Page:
Building firms must take responsibility


The principle of “polluter pays” is a long established means of recouping costs and ensuring that the taxpayer does not pick up the bill for the shortcomings of others. It also helps protect those who face serious financial difficulties to clear up problems for which they were not responsible. The cladding scandal that arose out of the Grenfell Tower fire disaster in 2017 is a case in point. Thousands of leaseholders living in high and medium-rise buildings were left in fear for their safety and in despair for their financial wellbeing. Until the cladding is removed, many of their homes are at risk and unsellable.

These leaseholders face huge bills through no fault of their own. Under an earlier attempt to address this unfairness, no one living in a high-rise block would have to pay for the removal and replacement of cladding, while leaseholders in lower-rise buildings were to be offered low-interest loans capped at £50 a month. Michael Gove, who assumed the housing brief last year, has taken a different approach. He says the costs should fall much more heavily on the construction industry — a policy shift that saw £1 billion wiped off property company shares yesterday.

He has given builders just a few weeks to come up with a scheme to contribute £4 billion to a fund that will repair unsafe buildings between 11 and 18 metres high (the Government has already committed £5  billion of public money to remove cladding from taller buildings, backed by an industry levy). Mr Gove threatened them with a new tax if they failed to comply.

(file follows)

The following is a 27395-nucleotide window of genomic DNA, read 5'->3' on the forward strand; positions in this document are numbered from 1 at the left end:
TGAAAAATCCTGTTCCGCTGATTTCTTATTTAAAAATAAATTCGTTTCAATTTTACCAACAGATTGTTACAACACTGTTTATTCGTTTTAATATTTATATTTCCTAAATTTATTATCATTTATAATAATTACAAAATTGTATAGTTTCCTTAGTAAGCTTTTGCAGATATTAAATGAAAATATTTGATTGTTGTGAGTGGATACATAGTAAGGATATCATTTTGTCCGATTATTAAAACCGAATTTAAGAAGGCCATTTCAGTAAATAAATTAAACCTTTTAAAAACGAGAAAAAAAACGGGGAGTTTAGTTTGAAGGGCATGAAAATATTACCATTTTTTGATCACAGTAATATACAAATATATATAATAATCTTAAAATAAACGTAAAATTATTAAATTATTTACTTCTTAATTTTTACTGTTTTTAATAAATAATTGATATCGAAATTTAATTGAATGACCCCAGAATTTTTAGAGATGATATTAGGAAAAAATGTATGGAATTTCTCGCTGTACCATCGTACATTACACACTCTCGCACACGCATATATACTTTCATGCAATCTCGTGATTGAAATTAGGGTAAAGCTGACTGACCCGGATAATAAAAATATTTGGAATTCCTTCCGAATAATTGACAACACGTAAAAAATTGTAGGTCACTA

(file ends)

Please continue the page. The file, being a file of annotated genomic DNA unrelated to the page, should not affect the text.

It should not be necessary to use such a heavy-handed approach. The construction industry has done well in recent years, benefiting from taxpayer-subsidised help to buy schemes, and should be prepared to reach an accommodation to help the cladding group. Mr Gove is principally after those who mis-sold cladding but since many have gone out of business, this might be impossible to do other than through a further levy on the entire industry.

There are obvious holes in the plan, including what happens to people living in buildings under 11 metres and who pays for other non-cladding measures now being demanded by lenders, such as fire breaks and insulation. Mr Gove was right to say using the tax system was “a blunt instrument”. But if the builders won’t recognise their responsibilities, he may have no option.


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